In July, my husband and I spent a week exploring the South of Iceland for our belated honeymoon. I dreamed of visiting Iceland for years, and it was everything I had imagined and more. With environmental sustainability at the heart of its culture, Iceland is an absolute dream for the eco-conscious traveler! From vast landscapes unobstructed by billboards, high-rise buildings, and litter, to the fact that the entire island runs on renewable energy, Iceland sets a remarkable example of what we can do to cohabitate with nature.

After several weeks of narrowing down thousands of photos and gathering my thoughts, I'm excited to finally share my South Iceland travel guide with you! I was honestly overwhelmed when I first started the planning process back in May. It didn't help that I couldn't even begin to pronounce the names of anything. My biggest challenge? Nailing down a flexible schedule that allowed us to explore as much as possible, while also having time to relax and not have to be stuck in the car all day. I spent several hours researching and planning until I finally had a well-balanced itinerary.

To help you out, I've listed my top things to do below AND put together a FREE downloadable travel guide, complete with suggested itineraries for each day, as well as information on hotels, where to eat, what to pack, and other important things to know before you go. Enjoy!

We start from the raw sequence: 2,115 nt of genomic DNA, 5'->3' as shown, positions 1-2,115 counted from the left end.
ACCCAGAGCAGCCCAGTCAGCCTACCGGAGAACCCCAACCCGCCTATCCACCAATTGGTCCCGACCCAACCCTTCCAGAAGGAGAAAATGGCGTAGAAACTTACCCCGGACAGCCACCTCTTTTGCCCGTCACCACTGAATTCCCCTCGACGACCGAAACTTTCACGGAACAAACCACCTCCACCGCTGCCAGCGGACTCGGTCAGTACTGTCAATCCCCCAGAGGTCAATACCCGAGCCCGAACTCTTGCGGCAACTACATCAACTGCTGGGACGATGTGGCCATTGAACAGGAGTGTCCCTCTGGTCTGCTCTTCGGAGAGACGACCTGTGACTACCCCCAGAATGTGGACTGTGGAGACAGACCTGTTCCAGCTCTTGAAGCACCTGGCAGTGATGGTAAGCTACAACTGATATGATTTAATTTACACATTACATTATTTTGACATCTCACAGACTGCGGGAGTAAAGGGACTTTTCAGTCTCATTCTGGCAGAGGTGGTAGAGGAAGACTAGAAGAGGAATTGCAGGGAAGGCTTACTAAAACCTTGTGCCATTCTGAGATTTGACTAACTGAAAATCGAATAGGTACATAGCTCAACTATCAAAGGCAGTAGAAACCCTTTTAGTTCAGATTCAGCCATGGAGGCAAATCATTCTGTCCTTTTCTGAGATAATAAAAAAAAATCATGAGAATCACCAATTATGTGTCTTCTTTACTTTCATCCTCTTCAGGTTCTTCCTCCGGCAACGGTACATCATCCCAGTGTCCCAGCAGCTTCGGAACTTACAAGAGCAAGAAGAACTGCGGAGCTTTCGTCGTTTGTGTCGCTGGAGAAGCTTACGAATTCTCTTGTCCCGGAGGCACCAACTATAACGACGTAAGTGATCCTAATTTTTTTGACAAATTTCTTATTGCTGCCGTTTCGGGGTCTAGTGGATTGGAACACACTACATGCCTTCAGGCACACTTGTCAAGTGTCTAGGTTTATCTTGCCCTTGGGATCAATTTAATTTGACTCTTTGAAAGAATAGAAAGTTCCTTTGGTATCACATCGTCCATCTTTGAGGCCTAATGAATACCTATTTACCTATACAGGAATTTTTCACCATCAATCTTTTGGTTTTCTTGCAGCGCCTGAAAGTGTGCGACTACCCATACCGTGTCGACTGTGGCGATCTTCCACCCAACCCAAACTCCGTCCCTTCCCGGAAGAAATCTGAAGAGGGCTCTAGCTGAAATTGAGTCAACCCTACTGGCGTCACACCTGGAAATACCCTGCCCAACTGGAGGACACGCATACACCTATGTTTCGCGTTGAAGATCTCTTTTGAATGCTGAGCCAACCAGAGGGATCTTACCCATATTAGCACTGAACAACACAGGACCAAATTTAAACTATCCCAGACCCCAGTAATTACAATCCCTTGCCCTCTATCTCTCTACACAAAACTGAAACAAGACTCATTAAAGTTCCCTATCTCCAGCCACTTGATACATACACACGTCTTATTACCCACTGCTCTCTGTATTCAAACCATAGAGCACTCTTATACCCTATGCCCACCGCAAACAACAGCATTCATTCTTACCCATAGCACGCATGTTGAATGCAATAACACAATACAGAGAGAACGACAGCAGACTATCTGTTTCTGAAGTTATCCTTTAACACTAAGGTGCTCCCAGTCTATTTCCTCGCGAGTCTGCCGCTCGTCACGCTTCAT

Whether you arrive late at night or in the wee hours of the morning, kick off your Iceland road trip at the Blue Lagoon. In addition to being a wonderful place to relax after a long day of travel, the Blue Lagoon is actually located in between Keflavik Airport and Reykjavik. Since we landed in Iceland around midnight, we booked a cheap hotel near the airport so we could wake up early and spend our morning there before heading to Reykjavik. Plan to spend at least two hours soaking in the Blue Lagoon, if not more. A few important things to note:

  • Due to popularity and limited space, pre-booking is required. The sooner you can book your tickets online, the better, as spots fill up fast.

  • While the silica in the water works wonders for your skin (the free silica mask is AMAZING), the same is not true for your hair — unless you like dry, crusty locks. Take full advantage of the free conditioner provided in the shower stalls and apply a generous amount before getting in.

  • If you plan on taking photos, I recommend bringing your phone out for just a few minutes to snap some photos and then put it back in your locker. A lot of guests had their phones inside waterproof cases or plastic bags (not my preference), but I just carried mine carefully to where we wanted to take pictures.



If you rent a car, stop by the small fishing village of Grindavik either on your way up to Reykjavik or when you're heading back to the airport at the end of your journey. We reserved a car through Guide to Iceland, which offers a variety of vehicles with add-ons like portable Wi-Fi and insurance for a reasonable price. The benefit of visiting the Southern region is you can opt for a small car, which is cheaper AND has a smaller carbon footprint.